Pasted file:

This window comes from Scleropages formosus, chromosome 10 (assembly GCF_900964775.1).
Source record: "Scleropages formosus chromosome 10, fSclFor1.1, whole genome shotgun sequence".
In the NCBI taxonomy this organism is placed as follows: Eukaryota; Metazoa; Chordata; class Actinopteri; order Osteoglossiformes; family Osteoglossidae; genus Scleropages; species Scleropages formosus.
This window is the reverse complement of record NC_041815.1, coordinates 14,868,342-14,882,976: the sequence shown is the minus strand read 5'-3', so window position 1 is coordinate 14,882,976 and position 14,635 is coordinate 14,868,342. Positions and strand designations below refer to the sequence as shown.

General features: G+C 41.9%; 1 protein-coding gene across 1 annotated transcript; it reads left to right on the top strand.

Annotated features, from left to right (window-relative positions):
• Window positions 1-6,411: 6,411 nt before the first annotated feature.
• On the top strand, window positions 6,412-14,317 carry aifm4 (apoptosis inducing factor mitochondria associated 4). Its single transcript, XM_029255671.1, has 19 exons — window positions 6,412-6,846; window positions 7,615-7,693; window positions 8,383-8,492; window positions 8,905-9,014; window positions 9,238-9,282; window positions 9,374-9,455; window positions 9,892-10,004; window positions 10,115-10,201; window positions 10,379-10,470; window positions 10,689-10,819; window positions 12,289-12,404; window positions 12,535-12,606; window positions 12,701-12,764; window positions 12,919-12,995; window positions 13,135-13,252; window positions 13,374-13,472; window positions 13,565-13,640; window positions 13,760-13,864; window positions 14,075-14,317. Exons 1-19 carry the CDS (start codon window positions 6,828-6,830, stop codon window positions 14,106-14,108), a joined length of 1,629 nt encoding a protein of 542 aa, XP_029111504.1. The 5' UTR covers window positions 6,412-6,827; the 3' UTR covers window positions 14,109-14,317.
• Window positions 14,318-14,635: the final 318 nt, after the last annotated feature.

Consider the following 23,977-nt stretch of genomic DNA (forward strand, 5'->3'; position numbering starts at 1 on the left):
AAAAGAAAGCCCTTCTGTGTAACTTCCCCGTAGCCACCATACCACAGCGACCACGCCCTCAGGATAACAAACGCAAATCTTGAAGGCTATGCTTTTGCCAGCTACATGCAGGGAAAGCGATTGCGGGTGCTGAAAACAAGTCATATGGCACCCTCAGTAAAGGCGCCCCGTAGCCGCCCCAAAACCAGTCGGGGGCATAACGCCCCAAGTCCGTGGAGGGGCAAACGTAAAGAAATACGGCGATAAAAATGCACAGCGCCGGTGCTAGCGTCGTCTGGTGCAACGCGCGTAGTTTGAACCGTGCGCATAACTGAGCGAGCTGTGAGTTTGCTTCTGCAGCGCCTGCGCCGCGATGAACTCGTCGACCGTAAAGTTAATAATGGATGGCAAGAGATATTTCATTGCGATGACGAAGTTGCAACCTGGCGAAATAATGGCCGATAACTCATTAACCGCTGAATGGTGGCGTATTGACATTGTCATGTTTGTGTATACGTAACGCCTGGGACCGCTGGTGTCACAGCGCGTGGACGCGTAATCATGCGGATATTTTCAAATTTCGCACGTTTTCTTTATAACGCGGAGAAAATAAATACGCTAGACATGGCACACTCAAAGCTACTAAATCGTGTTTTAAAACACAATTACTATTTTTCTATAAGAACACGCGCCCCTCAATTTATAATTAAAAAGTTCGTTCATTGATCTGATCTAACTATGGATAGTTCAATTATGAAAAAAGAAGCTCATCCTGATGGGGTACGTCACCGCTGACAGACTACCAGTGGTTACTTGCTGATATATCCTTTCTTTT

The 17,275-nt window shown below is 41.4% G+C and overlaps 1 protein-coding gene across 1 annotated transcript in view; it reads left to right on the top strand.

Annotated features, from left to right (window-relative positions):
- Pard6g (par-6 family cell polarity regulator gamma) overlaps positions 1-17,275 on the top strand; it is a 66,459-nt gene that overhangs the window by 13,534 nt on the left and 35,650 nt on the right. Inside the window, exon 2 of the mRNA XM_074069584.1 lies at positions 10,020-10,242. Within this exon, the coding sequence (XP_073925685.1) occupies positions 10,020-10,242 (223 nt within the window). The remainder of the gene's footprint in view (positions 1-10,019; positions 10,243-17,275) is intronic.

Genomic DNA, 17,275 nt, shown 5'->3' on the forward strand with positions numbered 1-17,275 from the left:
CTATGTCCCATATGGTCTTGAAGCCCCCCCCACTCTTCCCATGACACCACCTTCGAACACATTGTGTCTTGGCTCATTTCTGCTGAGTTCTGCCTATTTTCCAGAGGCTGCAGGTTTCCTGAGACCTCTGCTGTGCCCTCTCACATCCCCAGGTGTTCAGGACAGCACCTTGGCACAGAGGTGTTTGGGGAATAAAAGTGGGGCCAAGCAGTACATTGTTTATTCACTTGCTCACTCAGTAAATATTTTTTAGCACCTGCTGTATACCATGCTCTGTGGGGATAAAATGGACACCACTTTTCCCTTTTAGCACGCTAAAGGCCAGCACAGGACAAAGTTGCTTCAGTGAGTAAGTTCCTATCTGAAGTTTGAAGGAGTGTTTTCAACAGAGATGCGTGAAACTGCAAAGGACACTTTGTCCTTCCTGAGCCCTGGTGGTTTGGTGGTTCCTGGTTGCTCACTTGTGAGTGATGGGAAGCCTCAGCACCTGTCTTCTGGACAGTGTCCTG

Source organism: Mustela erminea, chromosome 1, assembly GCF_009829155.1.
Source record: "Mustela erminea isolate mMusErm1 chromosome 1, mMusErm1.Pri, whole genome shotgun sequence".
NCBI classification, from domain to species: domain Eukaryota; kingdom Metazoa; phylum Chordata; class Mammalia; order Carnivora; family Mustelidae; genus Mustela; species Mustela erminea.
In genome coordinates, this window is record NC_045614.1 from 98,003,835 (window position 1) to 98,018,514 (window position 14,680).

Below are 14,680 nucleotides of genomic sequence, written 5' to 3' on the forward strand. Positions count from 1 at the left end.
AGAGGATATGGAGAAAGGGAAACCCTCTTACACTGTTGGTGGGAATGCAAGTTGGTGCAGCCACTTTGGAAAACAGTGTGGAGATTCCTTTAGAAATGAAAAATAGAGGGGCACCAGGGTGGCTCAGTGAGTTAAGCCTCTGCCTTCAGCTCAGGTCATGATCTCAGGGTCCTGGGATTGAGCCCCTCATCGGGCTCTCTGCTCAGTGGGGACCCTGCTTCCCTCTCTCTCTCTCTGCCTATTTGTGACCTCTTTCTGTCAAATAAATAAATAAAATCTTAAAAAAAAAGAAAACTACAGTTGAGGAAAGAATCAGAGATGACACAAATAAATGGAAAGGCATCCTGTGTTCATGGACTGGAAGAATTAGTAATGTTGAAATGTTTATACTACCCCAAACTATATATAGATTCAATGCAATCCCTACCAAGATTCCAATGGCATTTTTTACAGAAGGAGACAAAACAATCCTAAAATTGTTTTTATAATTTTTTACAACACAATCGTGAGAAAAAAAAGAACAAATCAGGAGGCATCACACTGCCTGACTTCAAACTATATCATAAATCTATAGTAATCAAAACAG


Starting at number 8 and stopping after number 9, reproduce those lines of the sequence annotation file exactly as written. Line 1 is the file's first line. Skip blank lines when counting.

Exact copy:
• On the top strand, window positions 6,412-14,317 carry aifm4 (apoptosis inducing factor mitochondria associated 4). Its single transcript, XM_029255671.1, has 19 exons — window positions 6,412-6,846; window positions 7,615-7,693; window positions 8,383-8,492; window positions 8,905-9,014; window positions 9,238-9,282; window positions 9,374-9,455; window positions 9,892-10,004; window positions 10,115-10,201; window positions 10,379-10,470; window positions 10,689-10,819; window positions 12,289-12,404; window positions 12,535-12,606; window positions 12,701-12,764; window positions 12,919-12,995; window positions 13,135-13,252; window positions 13,374-13,472; window positions 13,565-13,640; window positions 13,760-13,864; window positions 14,075-14,317. Exons 1-19 carry the CDS (start codon window positions 6,828-6,830, stop codon window positions 14,106-14,108), a joined length of 1,629 nt encoding a protein of 542 aa, XP_029111504.1. The 5' UTR covers window positions 6,412-6,827; the 3' UTR covers window positions 14,109-14,317.
• Window positions 14,318-14,635: the final 318 nt, after the last annotated feature.